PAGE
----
I’ll be back again as a guest expert on Talk Radio 702 & 567 Cape Talk on Tuesday Feb 17.
The programme is called ‘A Word on Medical Matters’ anchored by Leigh Bennie with host Prof. Harry Seftel and is broadcast starting from 19.00 -20.30.
It’s a live phone-in, plus replies to text massages and emails so this is your opportunity to get the latest current advice if you have any pressing problems.
Here’s some feedback on the boy with the traction apophysitis. Did you think the overuse was extreme? What did you think of the training routine?
Firstly, he has wonderful parents! They have followed my advice to wear shoes and avoid all activities that cause stretching of the Achilles tendon. Secondly,they have been surfing the Internet to find out more about the condition. They showed the youngster pictures and explained the reasons why he has to take it easy. This means that he understands that time spent recovering now will enable him to participate again when the condition settles. Thirdly, they have stopped all sport at school.
Fourthly and this is the best bit. His father tells me that he asked his son to rate the pain. If the pain was rated as a 10 when he saw the podiatrist what is the rating today? About 2 or 3 says the boy.
In our sports mad country its refreshing to get such team work going.
At this stage it is imposible to say how long healing will take, but the initial response of the foot to simple rest and supportive footwear is encouraging. Rehabilitation will be very important; in the form of stretching very carefully, accompanied by orthotics or simple insoles.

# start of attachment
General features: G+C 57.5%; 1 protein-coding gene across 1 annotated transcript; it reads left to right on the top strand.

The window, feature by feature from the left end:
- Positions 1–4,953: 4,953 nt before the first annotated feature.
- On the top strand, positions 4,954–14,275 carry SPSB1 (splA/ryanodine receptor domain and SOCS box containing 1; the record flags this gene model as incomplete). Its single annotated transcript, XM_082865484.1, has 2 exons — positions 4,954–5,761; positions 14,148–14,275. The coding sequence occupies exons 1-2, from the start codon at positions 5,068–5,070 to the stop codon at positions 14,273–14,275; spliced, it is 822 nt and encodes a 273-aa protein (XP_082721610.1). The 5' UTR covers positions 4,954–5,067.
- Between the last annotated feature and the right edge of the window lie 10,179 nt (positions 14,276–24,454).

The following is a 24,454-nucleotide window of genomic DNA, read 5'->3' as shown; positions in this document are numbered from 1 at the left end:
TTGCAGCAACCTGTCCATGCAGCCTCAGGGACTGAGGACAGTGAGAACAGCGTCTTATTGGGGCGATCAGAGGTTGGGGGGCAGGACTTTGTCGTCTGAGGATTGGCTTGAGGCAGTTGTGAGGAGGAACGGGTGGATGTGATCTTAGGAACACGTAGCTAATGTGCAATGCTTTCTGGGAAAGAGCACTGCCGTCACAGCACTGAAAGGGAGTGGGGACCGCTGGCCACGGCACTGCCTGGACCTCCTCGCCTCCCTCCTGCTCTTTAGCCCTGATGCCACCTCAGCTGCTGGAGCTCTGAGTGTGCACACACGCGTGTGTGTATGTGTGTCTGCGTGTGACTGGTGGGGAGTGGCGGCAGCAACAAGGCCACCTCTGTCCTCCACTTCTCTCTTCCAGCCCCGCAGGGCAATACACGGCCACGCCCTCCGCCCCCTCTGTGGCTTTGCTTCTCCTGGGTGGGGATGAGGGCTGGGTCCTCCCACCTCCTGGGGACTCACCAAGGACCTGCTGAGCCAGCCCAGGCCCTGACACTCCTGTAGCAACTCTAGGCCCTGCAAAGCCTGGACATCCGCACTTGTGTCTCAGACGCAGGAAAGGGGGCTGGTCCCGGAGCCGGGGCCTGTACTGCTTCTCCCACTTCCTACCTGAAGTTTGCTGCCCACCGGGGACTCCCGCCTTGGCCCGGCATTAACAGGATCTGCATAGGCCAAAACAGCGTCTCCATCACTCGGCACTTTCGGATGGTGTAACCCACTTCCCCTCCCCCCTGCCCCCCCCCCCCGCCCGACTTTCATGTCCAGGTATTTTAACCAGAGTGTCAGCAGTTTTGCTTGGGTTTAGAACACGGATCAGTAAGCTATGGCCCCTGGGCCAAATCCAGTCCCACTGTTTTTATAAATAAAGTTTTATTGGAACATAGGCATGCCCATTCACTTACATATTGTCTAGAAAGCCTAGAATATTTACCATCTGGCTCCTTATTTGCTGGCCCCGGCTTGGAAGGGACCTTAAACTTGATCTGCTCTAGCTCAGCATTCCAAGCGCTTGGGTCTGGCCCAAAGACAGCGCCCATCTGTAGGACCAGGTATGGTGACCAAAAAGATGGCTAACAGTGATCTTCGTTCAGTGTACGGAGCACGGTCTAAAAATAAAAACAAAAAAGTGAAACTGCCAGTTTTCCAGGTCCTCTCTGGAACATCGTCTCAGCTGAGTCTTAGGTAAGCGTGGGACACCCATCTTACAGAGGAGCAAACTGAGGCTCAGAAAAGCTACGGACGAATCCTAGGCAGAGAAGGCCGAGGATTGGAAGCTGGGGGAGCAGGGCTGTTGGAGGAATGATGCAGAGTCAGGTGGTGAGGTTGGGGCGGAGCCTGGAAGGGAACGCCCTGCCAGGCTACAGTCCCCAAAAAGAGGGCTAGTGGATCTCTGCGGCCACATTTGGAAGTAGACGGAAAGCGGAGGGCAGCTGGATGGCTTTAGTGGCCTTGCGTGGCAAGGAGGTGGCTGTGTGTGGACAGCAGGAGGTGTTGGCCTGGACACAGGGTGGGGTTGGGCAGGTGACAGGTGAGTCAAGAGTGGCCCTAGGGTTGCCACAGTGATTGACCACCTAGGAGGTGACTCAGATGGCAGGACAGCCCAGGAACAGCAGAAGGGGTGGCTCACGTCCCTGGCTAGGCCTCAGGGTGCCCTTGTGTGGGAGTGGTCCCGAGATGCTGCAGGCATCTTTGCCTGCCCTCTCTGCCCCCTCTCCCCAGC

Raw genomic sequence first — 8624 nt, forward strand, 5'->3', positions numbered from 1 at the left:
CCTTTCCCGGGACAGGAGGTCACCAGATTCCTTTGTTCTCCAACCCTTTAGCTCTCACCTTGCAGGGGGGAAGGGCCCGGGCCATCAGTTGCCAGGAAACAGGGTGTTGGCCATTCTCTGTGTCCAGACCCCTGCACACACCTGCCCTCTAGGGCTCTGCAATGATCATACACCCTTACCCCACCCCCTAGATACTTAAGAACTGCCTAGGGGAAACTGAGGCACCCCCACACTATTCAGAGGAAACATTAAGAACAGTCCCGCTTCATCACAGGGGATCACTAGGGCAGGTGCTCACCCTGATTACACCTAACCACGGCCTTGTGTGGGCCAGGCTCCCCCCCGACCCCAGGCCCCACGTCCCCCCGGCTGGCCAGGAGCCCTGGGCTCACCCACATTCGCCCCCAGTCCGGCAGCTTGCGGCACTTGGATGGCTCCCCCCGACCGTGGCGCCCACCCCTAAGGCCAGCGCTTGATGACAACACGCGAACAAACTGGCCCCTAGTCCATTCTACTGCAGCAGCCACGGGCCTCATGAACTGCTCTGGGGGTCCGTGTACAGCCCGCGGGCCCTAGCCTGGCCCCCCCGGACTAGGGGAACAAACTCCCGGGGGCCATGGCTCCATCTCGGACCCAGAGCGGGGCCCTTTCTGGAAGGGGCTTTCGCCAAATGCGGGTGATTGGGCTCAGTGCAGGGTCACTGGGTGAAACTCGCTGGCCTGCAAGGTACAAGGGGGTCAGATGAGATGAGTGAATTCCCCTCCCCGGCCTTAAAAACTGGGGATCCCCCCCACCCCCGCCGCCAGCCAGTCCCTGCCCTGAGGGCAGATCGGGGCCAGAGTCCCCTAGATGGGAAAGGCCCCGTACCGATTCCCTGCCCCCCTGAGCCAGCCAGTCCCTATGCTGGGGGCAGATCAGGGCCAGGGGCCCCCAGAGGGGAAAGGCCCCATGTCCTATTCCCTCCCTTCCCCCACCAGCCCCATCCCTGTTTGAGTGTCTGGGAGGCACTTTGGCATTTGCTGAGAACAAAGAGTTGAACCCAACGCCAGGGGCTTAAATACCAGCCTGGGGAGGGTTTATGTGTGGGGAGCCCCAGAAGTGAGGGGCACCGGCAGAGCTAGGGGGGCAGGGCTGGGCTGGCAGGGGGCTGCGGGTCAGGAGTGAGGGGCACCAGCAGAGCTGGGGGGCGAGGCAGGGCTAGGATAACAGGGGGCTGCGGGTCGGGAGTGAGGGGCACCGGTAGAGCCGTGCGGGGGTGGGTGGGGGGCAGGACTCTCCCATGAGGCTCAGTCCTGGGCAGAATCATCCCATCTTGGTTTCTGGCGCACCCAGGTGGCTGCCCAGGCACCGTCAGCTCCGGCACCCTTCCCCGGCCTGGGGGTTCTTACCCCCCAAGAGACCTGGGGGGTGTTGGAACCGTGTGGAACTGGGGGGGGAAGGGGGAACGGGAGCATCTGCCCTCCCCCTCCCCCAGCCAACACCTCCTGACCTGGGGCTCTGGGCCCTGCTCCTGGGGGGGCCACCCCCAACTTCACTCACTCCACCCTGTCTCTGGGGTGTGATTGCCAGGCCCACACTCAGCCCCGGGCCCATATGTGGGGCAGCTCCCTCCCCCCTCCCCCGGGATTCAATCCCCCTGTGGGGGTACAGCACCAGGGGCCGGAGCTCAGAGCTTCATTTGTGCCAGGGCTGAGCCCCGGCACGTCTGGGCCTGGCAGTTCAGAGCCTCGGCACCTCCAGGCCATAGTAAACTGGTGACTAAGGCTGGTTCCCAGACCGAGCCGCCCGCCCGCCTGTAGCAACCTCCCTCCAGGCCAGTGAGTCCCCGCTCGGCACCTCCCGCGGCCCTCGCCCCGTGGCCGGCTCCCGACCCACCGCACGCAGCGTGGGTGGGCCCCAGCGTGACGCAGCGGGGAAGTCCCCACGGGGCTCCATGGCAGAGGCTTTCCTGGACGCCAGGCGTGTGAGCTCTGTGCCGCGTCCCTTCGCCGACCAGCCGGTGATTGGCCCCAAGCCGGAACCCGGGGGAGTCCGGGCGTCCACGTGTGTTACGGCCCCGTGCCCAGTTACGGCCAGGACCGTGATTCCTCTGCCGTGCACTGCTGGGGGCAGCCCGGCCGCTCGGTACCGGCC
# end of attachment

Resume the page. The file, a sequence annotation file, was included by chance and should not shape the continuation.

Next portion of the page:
Traction apophysitis does heal and all the better it seems with lots of TLC (Tender Loving Care).
Keep looking for the full case history – its nearly finished
P.S. Tune in to Talk Radio 702 17 February 19.00
How much sport is enough for a child? When does too much sport become abuse? Is an over-use injury at a young age, in the pursuit of excellence worth the possible long-term consequences? Consider this:
Last week, an 8 year old boy, barely able to walk, was brought to see me by his mother. He had a severe limp, walking with his foot out and his ankle stiff, to reduce the pain. Three days previously he had spent nearly 5 hours doing athletics at school. His mother told me that the initial pain began more than 6 months ago, after he had played a lot of rugby.
The school under 8 team had been very successful, winning their area age group, so had a long season. Then he moved up an age group to under 9 which extended the season further. Nevertheless he continued with all sports, despite the pain and the fact that he was not running as fast as before. A compounding factor is that athletics and rugby are both done barefoot.
The timetable of sports reads like that of a professional adult, with daily practice depending on the sport and season, with inevitable overlap; plus the fact that the school plays some sports out of season as well.
The boy is obviously very good at his sports and according to his mother is always active at home whilst playing. However, this timetable with an injury would cripple most adults.
So what’s the point? How far must we/should we push or allow our children in pursuit of sporting excellence? We try to teach balance in most aspects of life, sleep, study, money etc., but when it comes to sport we seem to make up the rules as we go along.
After requesting X-rays of both feet and discussing them and my diagnosis with two different medical colleagues, it was agreed that the cause of the pain is damage to the growing part of the back of the heel bone, where the Achilles tendon inserts. Clinically called a Traction Apophysitis.
The initial treatment is rest and avoiding any vigorous activity that causes the Achilles tendon to pull on the heel bone. Raising the heel or possibly orthotics may help.
So ask yourself the question – is this youngster suffering an over-use injury or child abuse or both?
A full Case History will be posted during this week.